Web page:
The Pennsylvania Supreme Court on Saturday evening dismissed a lawsuit brought by Republicans who seek to invalidate the state’s mail-in ballots, with five of the court’s seven judges arguing that the case should be dismissed because the challenge had come too late, according to the Financial Times.
The latest Pennsylvania lawsuit, led by Republican congressman Mike Kelly, was unanimously rejected by the state’s Supreme Court judges, who described it as an “extraordinary proposition that the court disenfranchise 6.9 million Pennsylvanians who voted in the general election”.
The court’s decision overturns an earlier hold on the state’s certification process made by Commonwealth Court judge Patricia McCullough. –FT
Saturday evening’s ruling was dismissed with prejudice, meaning it cannot be refiled. We expect the plaintiffs to follow the same course as Trump’s legal team, which has vowed to take their various cases to the Supreme Court.
What happens next? (from John M. Reeves via uncoveredc.com)
If other lawsuit litigation is any predictor, Parnell and the other voters will now seek an expedited petition for a writ of certiorari. They will most likely also apply to Justice Alito—as Circuit Justice for the Third Circuit—for an emergency injunction barring the Pennsylvania Secretary of State from certifying the results of the election pending resolution of the cert petition. To obtain the Court’s review, Parnell and the other voters must show that the Pennsylvania Supreme Court’s decision somehow violates federal law. While the Pennsylvania Supreme Court’s decision is rooted in state law, a good argument can be made that it involves a federal question.
In interpreting the legislative power within the context of selecting Presidential Electors, the Supreme Court of the United States has held, “What is forbidden or required to be done by a state is forbidden or required of the legislative power under the state constitutions as they exist.” McPherson v. Blacker, 146 U.S. 1, 25 (1892). In other words, the “legislative power” to select Presidential Electors includes those limitations that state constitutions place on its legislatures—in this case, the Pennsylvania state constitution’s limiting of absentee voting to the above five situations. [(1) work; (2) illness; (3) physical disability; (4) the election occurring on a religious holiday; or (5) a person’s election-day duties themselves preventing the person from voting in person.] This may constitute a viable federal question for the Supreme Court of the United States to intervene. And while McPherson dates from 1892, its rationale is sound, and the Court has cited it as recently as 2015. See Ariz. State Legislature v. Ariz. Indep. Redistricting Comm’n, 576 U.S. 787, 839 (2015).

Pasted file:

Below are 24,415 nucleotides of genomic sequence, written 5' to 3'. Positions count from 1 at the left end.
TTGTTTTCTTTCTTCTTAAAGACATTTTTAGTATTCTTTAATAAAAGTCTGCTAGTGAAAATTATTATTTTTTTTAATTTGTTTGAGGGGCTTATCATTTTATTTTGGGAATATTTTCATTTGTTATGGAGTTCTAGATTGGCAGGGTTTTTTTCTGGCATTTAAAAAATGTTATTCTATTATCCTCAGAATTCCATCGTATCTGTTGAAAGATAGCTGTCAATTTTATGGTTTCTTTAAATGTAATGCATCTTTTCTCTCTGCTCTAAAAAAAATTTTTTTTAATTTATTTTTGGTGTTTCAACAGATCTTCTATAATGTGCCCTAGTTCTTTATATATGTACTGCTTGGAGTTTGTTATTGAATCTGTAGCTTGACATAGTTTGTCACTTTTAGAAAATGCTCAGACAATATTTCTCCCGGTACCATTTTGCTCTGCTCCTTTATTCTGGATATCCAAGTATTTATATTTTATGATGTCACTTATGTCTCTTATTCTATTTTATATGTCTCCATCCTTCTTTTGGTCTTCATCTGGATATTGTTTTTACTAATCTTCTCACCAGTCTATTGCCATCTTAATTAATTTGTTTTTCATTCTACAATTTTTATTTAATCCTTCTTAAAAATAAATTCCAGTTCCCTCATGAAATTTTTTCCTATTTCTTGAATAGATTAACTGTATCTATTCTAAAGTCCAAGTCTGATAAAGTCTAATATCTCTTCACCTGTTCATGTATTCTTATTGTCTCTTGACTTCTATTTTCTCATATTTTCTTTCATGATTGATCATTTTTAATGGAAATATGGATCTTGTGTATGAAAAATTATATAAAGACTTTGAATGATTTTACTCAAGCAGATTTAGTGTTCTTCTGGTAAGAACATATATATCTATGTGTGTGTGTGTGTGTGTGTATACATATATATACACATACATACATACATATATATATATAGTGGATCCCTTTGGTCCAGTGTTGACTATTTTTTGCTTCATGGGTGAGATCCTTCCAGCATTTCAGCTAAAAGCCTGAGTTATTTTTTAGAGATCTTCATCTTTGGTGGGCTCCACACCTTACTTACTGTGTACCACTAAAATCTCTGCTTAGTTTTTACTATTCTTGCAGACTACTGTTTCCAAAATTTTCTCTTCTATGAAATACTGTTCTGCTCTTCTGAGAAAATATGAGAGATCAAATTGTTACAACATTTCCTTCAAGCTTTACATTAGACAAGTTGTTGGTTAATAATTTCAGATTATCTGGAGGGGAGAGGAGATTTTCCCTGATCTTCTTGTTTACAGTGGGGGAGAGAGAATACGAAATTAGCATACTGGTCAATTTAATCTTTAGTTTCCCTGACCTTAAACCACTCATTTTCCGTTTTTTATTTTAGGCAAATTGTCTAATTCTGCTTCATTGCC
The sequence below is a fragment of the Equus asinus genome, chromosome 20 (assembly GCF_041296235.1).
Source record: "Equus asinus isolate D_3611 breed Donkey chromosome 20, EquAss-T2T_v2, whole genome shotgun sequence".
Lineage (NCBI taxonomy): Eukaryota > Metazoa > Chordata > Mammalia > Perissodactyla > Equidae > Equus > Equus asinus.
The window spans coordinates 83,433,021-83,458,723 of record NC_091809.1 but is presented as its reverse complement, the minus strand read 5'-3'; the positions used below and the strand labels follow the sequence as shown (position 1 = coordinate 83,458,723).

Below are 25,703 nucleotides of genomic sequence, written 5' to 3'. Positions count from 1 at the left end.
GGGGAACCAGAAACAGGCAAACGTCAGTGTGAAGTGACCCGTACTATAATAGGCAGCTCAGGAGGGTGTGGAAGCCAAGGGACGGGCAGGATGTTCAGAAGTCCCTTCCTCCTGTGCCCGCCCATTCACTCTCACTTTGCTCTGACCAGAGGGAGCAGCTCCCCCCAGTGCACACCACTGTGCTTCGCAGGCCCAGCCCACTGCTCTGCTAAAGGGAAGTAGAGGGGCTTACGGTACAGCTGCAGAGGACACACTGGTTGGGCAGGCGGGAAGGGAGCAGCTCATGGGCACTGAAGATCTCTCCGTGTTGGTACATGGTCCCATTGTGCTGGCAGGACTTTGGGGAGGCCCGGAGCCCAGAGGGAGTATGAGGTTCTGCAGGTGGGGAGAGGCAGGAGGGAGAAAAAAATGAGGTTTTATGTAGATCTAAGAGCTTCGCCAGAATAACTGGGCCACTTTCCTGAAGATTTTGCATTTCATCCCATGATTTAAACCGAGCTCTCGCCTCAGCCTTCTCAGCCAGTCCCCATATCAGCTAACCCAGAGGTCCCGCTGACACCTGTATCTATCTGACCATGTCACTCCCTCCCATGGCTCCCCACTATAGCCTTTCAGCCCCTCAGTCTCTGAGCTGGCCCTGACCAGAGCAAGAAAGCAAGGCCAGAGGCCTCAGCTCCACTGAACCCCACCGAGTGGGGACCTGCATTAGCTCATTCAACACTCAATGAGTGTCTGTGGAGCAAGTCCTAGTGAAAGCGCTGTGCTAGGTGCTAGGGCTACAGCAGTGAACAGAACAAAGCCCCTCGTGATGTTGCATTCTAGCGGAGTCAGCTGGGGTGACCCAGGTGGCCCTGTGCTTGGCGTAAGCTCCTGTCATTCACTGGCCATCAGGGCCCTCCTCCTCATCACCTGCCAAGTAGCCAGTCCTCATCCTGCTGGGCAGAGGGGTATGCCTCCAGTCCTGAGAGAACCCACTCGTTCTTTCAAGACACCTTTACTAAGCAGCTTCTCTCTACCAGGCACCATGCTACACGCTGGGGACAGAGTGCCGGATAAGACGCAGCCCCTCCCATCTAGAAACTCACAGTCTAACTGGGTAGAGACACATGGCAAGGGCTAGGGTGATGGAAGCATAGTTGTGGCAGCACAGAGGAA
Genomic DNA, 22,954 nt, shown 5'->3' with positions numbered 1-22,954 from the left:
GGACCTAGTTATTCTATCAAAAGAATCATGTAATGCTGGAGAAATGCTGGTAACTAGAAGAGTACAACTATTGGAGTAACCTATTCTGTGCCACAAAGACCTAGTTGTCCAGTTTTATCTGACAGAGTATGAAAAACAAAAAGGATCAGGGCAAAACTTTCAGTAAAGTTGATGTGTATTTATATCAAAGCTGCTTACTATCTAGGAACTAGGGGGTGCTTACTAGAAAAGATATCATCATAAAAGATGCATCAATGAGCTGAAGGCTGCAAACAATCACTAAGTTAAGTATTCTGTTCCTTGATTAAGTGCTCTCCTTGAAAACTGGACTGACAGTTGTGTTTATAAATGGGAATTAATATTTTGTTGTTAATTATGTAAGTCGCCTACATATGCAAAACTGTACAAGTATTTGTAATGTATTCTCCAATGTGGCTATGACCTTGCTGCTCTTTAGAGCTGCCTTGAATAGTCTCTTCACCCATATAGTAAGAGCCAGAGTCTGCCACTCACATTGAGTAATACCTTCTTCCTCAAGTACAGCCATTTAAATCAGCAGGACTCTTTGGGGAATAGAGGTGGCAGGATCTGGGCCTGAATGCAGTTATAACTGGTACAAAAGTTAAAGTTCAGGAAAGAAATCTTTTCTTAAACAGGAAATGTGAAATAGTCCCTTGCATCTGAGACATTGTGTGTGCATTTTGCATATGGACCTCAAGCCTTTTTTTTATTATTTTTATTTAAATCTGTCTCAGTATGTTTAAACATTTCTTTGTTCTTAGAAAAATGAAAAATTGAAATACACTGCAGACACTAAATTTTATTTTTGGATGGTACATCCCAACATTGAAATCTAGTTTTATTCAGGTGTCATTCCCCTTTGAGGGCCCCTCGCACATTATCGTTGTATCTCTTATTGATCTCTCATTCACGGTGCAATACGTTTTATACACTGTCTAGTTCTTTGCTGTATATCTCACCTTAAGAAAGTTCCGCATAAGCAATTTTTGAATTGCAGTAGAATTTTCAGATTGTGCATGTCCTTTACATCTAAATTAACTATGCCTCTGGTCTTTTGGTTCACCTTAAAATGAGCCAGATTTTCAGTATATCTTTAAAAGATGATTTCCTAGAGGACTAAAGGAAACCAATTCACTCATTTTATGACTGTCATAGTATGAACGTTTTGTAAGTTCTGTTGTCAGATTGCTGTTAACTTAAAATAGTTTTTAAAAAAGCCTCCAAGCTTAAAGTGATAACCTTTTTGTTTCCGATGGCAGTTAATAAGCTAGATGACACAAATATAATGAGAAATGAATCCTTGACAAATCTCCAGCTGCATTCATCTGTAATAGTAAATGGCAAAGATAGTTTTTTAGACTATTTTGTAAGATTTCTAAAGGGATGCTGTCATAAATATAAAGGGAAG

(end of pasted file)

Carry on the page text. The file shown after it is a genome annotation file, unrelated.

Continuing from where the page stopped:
The other question is what weight, if any, the Supreme Court of the United States will give to Parnell’s supposed delay in bringing the lawsuit. I will admit that this is an area I have not examined much, and so I will refrain from commenting on it for the time being. But this much, at least, seems clear to me: the Pennsylvania mail-in voting law is unconstitutional.
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Saturday’s ruling is the latest ‘setback’ for Republicans in Pennsylvania – however reaching the US Supreme Court has always been the goal, achieved through appeals of lower court decisions such as Saturday’s.
Last weekend, Republicans were dealt a blow in their efforts to overturn the election results after Judge Matthew Brann dismissed a lawsuit seeking to block certification of Joe Biden’s win in the state – calling the case unconstitutional and lacking evidence.
The Trump Campaign’s appeal of Brann’s decision was then dismissed on Friday by a panel of Republican-appointed judges.
“Free, fair elections are the lifeblood of our democracy. Charges of unfairness are serious. But calling an election unfair does not make it so. Charges require specific allegations and then proof. We have neither here,” wrote Third Circuit Court of Appeals Judge Stephanos Bibas, a Trump appointee.